There’s a method to the madness

Which of these is a valid IPv6 address? Pick just one.

A) fe80::5d18:652:cffd:8f52

B) fe80::0122:8h4a:d00a:9011

C) fe80::1002:20b1::d22:cc9a

D) fe80:0000:0000:0000:4244:12ab:cfff:0112:6abb

E) Just throw together a lot of numbers and letters

The answer: A) fe80::5d18:652:cffd:8f52

IPv6 addresses are 128 bits, and represented with eight groups of four hexadecimal digits, separated by colons. Double colons are used to abbreviate groups of zeros, and leading zeros in a group can be removed. Hexadecimal values include the numbers 0 through 9, and the letters a through f. You can only have one set of double colons in a single IPv6 address.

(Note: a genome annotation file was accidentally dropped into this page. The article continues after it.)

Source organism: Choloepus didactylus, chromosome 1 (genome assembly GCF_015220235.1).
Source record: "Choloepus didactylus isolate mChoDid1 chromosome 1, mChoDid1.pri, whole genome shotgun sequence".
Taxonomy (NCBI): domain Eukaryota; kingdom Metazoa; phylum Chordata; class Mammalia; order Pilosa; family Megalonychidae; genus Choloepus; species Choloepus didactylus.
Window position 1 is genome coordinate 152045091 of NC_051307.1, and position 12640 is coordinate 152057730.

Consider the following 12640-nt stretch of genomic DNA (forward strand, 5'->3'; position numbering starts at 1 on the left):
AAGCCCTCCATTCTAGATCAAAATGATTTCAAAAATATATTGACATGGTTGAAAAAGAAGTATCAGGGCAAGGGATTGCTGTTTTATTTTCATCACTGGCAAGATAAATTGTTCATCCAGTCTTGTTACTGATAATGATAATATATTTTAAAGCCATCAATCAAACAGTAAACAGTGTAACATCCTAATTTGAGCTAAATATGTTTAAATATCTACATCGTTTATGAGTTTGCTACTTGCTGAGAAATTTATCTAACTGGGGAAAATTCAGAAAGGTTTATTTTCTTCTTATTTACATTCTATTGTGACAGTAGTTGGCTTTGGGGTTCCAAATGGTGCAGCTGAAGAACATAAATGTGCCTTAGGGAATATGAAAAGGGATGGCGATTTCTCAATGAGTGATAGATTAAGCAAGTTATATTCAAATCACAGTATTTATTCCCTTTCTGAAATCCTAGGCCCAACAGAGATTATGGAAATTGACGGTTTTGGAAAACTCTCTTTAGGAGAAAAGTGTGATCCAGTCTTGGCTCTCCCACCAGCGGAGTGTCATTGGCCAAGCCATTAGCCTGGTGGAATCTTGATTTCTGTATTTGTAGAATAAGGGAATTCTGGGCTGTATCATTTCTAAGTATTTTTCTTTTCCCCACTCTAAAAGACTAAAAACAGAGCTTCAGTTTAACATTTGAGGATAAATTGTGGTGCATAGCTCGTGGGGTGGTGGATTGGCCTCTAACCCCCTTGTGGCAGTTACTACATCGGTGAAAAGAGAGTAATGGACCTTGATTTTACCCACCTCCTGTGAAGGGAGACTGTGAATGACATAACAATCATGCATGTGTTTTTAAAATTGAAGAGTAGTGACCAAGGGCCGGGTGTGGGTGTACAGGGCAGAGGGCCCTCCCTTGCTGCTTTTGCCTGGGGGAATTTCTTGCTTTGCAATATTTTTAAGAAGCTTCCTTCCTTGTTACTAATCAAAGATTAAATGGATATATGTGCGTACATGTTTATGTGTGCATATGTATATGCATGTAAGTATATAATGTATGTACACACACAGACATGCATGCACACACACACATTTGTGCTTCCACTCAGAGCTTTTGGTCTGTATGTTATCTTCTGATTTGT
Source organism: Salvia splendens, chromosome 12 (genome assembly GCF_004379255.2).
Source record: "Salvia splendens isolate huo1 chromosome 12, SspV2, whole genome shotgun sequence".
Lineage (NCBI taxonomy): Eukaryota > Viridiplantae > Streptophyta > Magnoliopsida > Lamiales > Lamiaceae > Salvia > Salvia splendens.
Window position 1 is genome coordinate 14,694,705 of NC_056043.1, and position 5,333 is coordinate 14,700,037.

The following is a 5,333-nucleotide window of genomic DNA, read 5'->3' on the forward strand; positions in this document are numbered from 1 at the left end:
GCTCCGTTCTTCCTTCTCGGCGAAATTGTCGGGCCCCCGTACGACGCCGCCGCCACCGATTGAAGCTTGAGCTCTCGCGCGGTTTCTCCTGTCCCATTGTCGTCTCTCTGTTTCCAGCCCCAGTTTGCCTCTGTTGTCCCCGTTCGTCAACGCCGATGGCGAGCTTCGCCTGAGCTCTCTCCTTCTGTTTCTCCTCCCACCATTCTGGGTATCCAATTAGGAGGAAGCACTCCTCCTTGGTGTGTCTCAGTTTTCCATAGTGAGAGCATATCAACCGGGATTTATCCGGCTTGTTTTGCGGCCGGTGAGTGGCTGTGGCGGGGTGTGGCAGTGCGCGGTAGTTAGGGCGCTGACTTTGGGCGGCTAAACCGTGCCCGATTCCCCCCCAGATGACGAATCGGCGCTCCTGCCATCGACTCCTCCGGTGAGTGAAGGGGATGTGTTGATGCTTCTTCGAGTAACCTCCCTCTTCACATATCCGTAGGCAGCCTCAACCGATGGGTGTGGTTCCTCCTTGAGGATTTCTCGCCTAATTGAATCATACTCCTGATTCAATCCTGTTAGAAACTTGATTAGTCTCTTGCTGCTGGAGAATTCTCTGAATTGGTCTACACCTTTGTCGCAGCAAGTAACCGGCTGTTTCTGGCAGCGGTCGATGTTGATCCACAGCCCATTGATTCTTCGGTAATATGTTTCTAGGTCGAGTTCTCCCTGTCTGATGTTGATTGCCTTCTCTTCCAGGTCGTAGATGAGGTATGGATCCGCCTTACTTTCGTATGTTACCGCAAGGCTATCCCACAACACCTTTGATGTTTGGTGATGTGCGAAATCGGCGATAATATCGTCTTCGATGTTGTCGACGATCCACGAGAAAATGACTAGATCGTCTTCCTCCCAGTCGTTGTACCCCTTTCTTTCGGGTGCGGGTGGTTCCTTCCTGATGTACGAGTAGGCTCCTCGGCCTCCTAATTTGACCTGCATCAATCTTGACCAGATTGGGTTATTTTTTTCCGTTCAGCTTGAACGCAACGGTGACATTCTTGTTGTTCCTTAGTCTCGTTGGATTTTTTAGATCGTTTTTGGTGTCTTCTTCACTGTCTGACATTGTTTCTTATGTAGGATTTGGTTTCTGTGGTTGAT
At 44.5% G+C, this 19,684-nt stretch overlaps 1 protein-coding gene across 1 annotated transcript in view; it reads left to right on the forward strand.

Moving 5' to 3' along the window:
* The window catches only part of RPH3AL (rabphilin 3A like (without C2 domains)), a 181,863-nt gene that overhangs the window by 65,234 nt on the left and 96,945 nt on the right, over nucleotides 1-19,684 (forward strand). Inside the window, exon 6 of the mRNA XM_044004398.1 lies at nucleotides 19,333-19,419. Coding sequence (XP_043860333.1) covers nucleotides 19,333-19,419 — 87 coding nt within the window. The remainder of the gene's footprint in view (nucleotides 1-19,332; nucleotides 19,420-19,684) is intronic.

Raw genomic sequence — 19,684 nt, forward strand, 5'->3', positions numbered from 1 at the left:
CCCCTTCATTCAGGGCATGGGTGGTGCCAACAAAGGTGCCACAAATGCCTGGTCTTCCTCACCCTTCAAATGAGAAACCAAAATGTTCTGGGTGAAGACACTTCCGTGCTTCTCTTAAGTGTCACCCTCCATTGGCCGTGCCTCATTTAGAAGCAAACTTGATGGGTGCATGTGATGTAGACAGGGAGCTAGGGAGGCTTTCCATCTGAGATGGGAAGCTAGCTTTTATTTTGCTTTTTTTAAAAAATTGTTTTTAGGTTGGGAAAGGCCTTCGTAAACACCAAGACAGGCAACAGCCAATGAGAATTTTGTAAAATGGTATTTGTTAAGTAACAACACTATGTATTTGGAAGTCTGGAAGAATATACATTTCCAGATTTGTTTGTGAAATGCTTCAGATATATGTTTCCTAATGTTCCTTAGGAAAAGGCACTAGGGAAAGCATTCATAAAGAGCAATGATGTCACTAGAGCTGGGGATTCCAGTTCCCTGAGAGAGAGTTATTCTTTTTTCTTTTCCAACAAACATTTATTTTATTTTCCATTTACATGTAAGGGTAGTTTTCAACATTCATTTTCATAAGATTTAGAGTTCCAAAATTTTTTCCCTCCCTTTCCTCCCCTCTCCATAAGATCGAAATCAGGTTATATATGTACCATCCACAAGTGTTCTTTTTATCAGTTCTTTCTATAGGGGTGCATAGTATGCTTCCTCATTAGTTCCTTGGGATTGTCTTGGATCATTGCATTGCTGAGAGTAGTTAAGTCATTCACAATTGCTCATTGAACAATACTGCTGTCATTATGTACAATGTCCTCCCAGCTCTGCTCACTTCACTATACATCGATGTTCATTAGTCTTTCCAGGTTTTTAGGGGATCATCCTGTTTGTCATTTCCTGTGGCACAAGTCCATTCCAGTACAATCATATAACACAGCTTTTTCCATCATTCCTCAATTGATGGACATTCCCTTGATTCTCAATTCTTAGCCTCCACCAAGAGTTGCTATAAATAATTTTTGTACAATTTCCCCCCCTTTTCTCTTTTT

Want to know more? Watch “IPv4 and IPv6.”

Although IPv4 has been the most popular protocol in the world, IPv6 has now become a standard installation in Windows 7. In this video, you’ll learn how to identify IPv4 addresses and IPv6 addresses, and how IPv6 addresses can be abbreviated to save space and make them more readable.